Posts Tagged ‘cerclage’

Pregnancy after a preemie

Friday, November 13th, 2015

You may know that having had a premature baby increases your risk to give birth early in your next pregnancy. No one knows for sure what causes a woman to have a premature baby. However, it is important to understand what factors may make you more likely to give birth early and understand how you may be able to reduce your risk.

When you are ready to think about having another baby after you have had a preemie, here are some things to consider:

When to get pregnant again

Getting pregnant too soon after having a baby increases your chance of giving birth early. If possible, wait at least 18 months between giving birth and getting pregnant again. This gives your body time to recover.

Manage preexisting health conditions

Having diabetes or high blood pressure puts you at a higher risk to have a premature baby. Talk to your health care provider about how to best manage these conditions before you get pregnant again. And weighing too much or too little can also be a risk factor. Try to get to a healthy weight before you get pregnant again.

Prevent infections

Having an infection during pregnancy may increase your chance of giving birth early. Always wash your hands thoroughly and practice good hygiene. This won’t prevent all infections, but it can help. Also, get tested for STDs before you become pregnant.

Treatments for preterm labor

Some women may be able to receive progesterone treatment or cerclage in their next pregnancy to reduce their chances of giving birth early again. Talk to your provider to see if these treatments may be right for you.

In the video below, Dr. Siobhan Dolan discusses who may be a good candidate for progesterone treatment:

If you are planning on getting pregnant again, make sure you talk to your health care provider about what you may be able to do to reduce your risk of premature birth. Together, the two of you can make a plan so that hopefully your next pregnancy can be closer to 40 weeks. You can also go to our online community Share Your Story to talk to other women who gave birth early and are planning a pregnancy or are pregnant again.

Have questions? Text or email us at AskUs@marchofdimes.org.

What is cervical insufficiency?

Monday, August 16th, 2010

Cervical insufficiency (sometimes called incompetent cervix) refers to a cervix that opens too early during pregnancy, usually without pain and contractions. This most often occurs in the second or early third trimester of pregnancy, resulting in late miscarriage or premature birth. A woman may be diagnosed with cervical insufficiency based largely on this history. There is no specific diagnostic test.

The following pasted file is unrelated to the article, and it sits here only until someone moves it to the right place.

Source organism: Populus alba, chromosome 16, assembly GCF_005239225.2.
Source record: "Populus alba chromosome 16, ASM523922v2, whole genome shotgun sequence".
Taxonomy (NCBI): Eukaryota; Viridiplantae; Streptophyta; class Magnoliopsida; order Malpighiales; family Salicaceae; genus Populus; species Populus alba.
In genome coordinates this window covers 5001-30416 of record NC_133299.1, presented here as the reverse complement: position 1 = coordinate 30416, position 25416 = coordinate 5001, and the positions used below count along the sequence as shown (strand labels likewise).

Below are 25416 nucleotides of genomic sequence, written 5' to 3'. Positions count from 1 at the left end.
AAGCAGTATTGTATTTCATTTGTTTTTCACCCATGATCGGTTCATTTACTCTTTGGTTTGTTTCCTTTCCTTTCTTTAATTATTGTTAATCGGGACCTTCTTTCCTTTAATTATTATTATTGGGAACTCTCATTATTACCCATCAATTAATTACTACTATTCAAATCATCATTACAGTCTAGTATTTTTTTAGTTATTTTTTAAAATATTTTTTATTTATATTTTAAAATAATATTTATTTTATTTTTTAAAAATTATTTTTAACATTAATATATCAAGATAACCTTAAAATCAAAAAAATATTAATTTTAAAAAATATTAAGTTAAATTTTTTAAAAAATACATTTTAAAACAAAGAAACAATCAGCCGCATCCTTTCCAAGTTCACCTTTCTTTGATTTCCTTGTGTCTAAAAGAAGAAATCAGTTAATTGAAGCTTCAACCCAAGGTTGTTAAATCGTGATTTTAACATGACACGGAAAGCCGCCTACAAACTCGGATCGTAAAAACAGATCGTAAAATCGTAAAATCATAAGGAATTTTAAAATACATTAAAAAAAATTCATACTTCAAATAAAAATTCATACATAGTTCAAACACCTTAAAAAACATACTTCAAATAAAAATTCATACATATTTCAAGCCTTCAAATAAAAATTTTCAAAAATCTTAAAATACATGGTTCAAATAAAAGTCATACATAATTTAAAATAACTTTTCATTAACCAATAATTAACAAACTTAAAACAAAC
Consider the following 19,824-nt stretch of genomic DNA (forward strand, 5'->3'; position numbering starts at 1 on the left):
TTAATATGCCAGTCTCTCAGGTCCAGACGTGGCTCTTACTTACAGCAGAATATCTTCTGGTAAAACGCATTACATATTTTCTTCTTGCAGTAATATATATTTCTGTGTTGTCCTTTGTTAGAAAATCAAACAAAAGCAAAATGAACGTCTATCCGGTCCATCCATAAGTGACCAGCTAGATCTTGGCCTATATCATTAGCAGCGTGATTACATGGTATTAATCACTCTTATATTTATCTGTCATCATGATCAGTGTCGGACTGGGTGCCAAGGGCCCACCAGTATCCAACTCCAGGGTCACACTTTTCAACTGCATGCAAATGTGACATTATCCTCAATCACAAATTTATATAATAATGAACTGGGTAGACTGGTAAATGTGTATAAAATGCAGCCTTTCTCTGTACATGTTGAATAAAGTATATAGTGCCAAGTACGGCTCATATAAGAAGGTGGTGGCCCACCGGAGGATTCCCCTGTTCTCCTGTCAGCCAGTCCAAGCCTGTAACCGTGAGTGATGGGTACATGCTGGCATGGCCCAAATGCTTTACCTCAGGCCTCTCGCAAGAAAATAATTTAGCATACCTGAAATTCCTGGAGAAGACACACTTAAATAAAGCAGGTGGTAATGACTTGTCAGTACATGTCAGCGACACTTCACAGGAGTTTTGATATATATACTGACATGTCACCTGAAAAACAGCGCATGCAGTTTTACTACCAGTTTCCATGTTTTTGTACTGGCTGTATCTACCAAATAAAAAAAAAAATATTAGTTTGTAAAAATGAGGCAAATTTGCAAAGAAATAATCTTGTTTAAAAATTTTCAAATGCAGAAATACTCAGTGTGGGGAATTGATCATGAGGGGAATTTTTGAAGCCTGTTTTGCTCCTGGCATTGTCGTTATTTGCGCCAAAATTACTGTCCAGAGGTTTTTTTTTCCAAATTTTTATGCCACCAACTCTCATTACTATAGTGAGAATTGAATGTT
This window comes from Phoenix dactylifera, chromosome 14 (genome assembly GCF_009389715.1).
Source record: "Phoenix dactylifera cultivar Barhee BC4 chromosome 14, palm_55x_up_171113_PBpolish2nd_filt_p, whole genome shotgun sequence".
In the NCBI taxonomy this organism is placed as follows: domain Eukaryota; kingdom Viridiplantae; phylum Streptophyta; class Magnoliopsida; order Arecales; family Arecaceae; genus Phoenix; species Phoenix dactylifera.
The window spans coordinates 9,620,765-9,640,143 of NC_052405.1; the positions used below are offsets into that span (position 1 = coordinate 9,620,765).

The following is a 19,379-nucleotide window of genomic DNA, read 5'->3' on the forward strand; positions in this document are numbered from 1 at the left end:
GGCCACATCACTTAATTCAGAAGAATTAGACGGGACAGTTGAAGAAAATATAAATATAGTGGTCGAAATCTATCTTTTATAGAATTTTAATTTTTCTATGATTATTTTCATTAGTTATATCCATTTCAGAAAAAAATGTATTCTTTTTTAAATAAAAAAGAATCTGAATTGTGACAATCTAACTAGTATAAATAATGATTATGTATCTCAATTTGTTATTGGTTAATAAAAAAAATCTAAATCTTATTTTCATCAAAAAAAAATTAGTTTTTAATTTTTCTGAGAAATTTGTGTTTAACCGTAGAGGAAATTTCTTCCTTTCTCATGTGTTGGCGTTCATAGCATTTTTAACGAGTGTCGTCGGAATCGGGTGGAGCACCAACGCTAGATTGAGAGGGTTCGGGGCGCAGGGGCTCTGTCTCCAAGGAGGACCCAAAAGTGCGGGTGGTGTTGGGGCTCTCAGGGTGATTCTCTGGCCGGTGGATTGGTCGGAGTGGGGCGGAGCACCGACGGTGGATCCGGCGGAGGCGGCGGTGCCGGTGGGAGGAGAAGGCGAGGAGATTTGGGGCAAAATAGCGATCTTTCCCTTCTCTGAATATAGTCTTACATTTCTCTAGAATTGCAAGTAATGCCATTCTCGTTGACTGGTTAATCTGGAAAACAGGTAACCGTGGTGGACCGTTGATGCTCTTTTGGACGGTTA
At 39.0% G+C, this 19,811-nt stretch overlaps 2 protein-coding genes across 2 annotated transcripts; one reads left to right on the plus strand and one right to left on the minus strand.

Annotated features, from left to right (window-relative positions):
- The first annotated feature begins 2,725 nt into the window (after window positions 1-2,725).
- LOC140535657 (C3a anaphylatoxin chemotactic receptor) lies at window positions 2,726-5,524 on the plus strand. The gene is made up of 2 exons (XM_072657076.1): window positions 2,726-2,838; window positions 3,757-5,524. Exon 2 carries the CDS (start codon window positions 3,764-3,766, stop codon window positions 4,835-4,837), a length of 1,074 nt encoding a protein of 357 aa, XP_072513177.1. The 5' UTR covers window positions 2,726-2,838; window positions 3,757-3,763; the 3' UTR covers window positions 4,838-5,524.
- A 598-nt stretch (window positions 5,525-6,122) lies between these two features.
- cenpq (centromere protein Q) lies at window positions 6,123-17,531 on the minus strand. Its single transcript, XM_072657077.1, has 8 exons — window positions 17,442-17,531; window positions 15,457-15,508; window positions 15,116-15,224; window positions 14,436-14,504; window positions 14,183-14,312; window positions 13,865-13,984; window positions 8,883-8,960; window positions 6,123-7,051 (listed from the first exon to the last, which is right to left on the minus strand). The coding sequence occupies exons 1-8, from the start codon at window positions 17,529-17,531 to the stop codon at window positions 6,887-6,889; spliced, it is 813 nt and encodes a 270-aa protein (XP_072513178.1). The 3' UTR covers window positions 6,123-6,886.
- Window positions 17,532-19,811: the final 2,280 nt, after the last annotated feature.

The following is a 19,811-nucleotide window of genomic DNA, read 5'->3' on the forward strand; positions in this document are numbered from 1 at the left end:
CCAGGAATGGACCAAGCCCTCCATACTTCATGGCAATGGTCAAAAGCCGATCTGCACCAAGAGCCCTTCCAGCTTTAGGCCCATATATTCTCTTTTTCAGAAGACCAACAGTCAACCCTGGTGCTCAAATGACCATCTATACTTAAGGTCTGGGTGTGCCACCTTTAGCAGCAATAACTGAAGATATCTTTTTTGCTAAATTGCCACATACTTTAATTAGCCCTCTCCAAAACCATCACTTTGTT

Medical experts don’t always know why cervical insufficiency occurs. Factors that may contribute include:
• Uterine defects: Women with certain uterine defects, such as bicornuate uterus (two cavities), are more likely to have cervical insufficiency than women without these defects.
• History of surgical procedures involving the cervix: These include LEEP (loop electrosurgical excision procedure), which is used to diagnose and treat abnormal cells found during a Pap test.
• Injuries during a previous birth.
• Short cervix: The shorter the cervix, the more likely the woman is to have cervical insufficiency. In some cases, a short cervix can be congenital.

Miscarriage and premature birth due to cervical insufficiency frequently happen again in another pregnancy. These problems can sometimes be prevented with a procedure called cerclage, in which the provider places a stitch in the cervix to keep it from opening too early. The provider removes the stitch when the woman is ready to give birth.

It is not always clear which women will benefit from cerclage. This is because there is no specific test for cervical insufficiency, and many women who have had a late miscarriage or early premature birth go on to have normal pregnancies without treatment. Some studies suggest that cerclage is most likely to be beneficial in women who have had three or more late miscarriages or premature births. In some cases, providers may monitor a woman suspected of having cervical insufficiency with repeated vaginal ultrasounds to see if her cervix is shortening or showing other signs that she may give birth soon. The provider may recommend cerclage if these changes occur.

Some women learn that they have a short cervix during a routine ultrasound. Most of these women do not end up having a premature birth. However, short cervix, especially a very short cervix (less than 15 millimeters), does increase her risk of premature birth. Studies suggest that treatment with the hormone progesterone (17P) may help reduce the risk of premature birth in women with a very short cervix. According to the American College of Obstetricians and Gynecologists (ACOG), progesterone treatment may be considered for these women. However, ACOG does not recommend routine cervical-length screening for low-risk women.